the Valley and took part in the First Manassas campaign.
At this time Gen. J. E. Johnston declared that his com-
pany was the strongest in the First Virginia cavalry reg-
iment, "not surpassed in discipline and spirit by any in
the army," and recommended that Stuart be given bri-
gade command and that Jones, "skillful, brave and zeal-
ous in a very high degree," should succeed to the col-
onelcy, with Fitzhugh Lee as lieutenant-colonel. Con-
sequently he became colonel of the First, upon the


organization of Stuart's brigade, and in the spring of
1862 was intrusted by Stuart with important duties in
watching the enemy from the Blue ridge to the Potomac.
He was watchful and vigorous and made the enemy feel
his presence. Soon afterward, being displaced by a reg-
imental election, he was assigned to the Seventh regi-
ment, Robertson's brigade. Rejoining Stuart in August
he was distinguished in the Second Manassas campaign,
his regiment fighting splendidly at Brandy Station, and
winning commendation on several other occasions. He
participated in the raid around McClellan's army foUow-
ing[the battle of Sharpsburg, and on November 8th, having
been promoted brigadier-general, was assigned to com-
mand of Robertson's, or the "Laurel brigade," largely
composed of the men who followed Ashby in the valley.
December 29th he was assigned to command of the Valley
district, including his brigade and all other troops operat-
ing in that region, being selected for this post by Stone-
wall Jackson. With the co-operation of General Imboden
he made, in April and May, 1863, a very successful raid
upon the Baltimore & Ohio railroad west of Cumberland,
destroying an immense amount of public and railroad
property. Then joining Stuart with his splendid bri-
gade, he bore the first shock, and both in morning and
evening the brunt of battle, in the famous cavalry
fight of Brandy Station, June 9, 1863, his brigade ending
the fight with more horses and more and better small-
arms than at the beginning, and capturing two regimental
colors, a battery of three pieces and about 250 prisoners.
During the advance of Lee into.Pennsylvania, Jones, who-
had been pronounced by Stuart "the best outpost officer"
in the cavalry, was depended upon mainly to cover the
rear and flank of the army. He defeated a Federal cav-
alry regiment at Fairfiald, Pa. , and after the retreat of
Lee was begun pushed forward rapidly to protect the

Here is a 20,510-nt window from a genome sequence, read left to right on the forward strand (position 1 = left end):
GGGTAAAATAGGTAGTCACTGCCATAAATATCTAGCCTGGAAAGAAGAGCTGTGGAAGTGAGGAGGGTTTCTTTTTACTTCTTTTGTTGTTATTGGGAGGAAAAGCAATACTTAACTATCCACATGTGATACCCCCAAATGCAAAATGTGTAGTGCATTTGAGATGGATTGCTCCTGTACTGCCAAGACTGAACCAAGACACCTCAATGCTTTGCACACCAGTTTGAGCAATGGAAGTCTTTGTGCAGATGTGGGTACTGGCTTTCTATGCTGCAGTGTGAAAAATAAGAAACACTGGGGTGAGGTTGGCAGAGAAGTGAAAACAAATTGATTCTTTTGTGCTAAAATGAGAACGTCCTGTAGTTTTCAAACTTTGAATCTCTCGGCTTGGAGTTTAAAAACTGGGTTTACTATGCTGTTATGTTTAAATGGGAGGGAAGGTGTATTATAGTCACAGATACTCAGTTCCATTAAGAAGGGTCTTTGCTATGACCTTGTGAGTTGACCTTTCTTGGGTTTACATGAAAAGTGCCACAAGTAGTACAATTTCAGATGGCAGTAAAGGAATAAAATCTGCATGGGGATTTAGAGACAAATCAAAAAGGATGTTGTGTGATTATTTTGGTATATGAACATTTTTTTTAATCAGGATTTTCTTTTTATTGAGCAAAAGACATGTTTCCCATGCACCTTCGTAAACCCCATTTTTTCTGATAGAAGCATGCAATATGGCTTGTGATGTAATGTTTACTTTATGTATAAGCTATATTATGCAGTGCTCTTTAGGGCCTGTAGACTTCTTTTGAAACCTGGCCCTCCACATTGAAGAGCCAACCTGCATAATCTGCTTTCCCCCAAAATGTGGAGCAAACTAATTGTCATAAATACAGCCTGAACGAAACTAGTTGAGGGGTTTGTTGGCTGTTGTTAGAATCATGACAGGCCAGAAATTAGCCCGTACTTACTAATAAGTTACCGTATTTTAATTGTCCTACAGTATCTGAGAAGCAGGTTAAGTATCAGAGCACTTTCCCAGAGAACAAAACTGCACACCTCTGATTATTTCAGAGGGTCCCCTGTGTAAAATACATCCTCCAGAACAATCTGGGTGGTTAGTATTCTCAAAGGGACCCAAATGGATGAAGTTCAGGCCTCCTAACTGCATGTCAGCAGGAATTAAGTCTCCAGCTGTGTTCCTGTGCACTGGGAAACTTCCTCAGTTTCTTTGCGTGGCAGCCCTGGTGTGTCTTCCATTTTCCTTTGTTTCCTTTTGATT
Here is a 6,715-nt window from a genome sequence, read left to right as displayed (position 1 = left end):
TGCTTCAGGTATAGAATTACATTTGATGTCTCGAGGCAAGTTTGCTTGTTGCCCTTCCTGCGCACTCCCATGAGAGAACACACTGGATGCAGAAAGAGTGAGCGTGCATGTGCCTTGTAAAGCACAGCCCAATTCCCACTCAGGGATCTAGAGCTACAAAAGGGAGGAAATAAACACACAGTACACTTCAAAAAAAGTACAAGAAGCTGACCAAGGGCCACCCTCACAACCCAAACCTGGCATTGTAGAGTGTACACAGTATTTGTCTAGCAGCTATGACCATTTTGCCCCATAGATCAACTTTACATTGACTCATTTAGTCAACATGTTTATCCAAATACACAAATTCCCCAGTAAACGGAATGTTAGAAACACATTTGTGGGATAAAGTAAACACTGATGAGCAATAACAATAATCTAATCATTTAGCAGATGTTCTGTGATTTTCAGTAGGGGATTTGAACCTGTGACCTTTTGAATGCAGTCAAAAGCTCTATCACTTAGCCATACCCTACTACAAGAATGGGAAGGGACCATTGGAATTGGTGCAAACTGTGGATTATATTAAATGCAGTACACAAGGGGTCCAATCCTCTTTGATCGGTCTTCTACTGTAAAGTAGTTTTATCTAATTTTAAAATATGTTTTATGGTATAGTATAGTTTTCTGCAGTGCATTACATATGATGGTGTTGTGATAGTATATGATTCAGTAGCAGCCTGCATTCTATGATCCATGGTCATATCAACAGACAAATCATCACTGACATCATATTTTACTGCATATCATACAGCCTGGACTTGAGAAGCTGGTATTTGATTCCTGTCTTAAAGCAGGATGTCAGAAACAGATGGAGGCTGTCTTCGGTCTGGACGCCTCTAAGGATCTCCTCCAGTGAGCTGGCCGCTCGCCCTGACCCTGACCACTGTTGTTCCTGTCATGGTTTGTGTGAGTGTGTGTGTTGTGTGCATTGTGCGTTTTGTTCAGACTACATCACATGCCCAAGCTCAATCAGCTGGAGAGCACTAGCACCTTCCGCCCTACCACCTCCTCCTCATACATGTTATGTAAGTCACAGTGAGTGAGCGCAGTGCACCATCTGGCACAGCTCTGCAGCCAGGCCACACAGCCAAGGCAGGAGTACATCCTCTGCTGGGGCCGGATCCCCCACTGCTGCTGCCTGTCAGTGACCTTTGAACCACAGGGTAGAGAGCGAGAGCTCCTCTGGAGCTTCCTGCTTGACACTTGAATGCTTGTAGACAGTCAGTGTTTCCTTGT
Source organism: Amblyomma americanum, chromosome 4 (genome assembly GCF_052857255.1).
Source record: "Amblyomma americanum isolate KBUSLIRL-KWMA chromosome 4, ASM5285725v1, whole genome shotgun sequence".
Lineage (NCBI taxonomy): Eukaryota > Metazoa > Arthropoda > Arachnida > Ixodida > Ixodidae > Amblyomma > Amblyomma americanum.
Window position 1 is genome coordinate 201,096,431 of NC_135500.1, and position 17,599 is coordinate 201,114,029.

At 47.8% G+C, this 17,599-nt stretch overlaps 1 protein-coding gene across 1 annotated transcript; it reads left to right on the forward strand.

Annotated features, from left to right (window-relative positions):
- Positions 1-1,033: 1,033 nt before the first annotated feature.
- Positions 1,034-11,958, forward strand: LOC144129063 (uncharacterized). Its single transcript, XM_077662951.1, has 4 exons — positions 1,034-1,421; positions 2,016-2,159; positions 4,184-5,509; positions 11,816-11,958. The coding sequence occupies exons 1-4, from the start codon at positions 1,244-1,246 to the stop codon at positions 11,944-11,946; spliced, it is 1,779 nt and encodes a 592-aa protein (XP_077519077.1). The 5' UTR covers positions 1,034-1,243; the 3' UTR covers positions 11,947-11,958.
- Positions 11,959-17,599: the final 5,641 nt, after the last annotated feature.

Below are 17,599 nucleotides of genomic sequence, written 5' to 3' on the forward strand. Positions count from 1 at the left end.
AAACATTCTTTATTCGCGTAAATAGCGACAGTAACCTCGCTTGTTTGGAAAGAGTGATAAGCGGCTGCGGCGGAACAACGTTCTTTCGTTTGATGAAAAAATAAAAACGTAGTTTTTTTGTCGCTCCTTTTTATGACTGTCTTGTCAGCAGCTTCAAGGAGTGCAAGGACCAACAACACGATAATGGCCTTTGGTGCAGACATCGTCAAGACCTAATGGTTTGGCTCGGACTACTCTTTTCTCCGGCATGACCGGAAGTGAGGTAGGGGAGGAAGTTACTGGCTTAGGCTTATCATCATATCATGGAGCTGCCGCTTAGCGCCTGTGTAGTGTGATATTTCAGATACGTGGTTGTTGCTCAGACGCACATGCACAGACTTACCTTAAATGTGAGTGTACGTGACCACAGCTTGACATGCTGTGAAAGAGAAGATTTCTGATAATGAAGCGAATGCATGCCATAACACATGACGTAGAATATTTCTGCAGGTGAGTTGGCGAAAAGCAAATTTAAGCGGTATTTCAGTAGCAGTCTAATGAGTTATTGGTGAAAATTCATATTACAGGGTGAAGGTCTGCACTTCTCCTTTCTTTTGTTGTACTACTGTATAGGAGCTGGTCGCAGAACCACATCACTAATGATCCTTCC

wagon trains of Ewell's division. Hurrying on with his-
staff on the night of July 4th, he found Emack's Maryland
company with one gun, holding at bay a Federal division,
with only half the train gone by. He joined in the des-
perate fight in person and with his companions until his-
command was scattered by a charge of cavalry. Sepa-
rated from his followers, he made his way alone to Wil-
liamsport and organized all the men he could gather in
the confusion for the defense of the place before the


arrival of Imboden. Then, with half a dozen companies,
he made his way through the enemy's lines to his com-
mand, and returned with it to participate in the attacks on
Kilpatrick at Hagerstown and on Buf ord at Williamsport.
During the campaign, he reported, his brigade fgught
in three battles and the affair at Boonsboro, and captured
over 600 prisoners. Soon afterward an unfortunate
break in his relations with General Stuart, which had
■existed since the fall of 1861, became so intensified as to
have serious results. Col. O. R. Funsten was given tem-
porary command of the brigade, and on October 9th
General Jones was ordered to report for duty in south-
west Virginia. There he organized an excellent cavalry
brigade, with which he co-operated with Longstreet in
east Tennessee, and in November defeated the enemy
near Rogersville. At Saltville, Va., in May, 1864, with
Gen. John H. Morgan, he foiled Averell's designs against
that post, defeated the Federals at Wjrtheville, and pur-
sued them to Dublin. On May 23d he was assigned to
command of the department of Southwest Virginia in
the absence of General Breckinridge. It was at that
moment a position of great importance, as the district
was in a turmoil on accotmt of the incursions of Averell
and Crook and Sigel, and Hunter was preparing to
advance on Lynchburg. Early in June three strong
columns of the enemy were marching against him, and
he made a stand with his own brigade, Imboden's and
Vaughn's before Hunter, at Piedmont. In the desper-
ate fight which followed, June 5th, he was killed and
his body fell into the hands of the enemy.

Brigadier-General Thomas Jordan was born in Luray
-valley, Va., September 30, 18 19. He was graduated at
the United States military academy in 1840, and entered
the active service as second lieutenant of the Third
infantry, in garrison at Fort Snelling, Minn. Taking
part in the Seminole Indian war, he was among those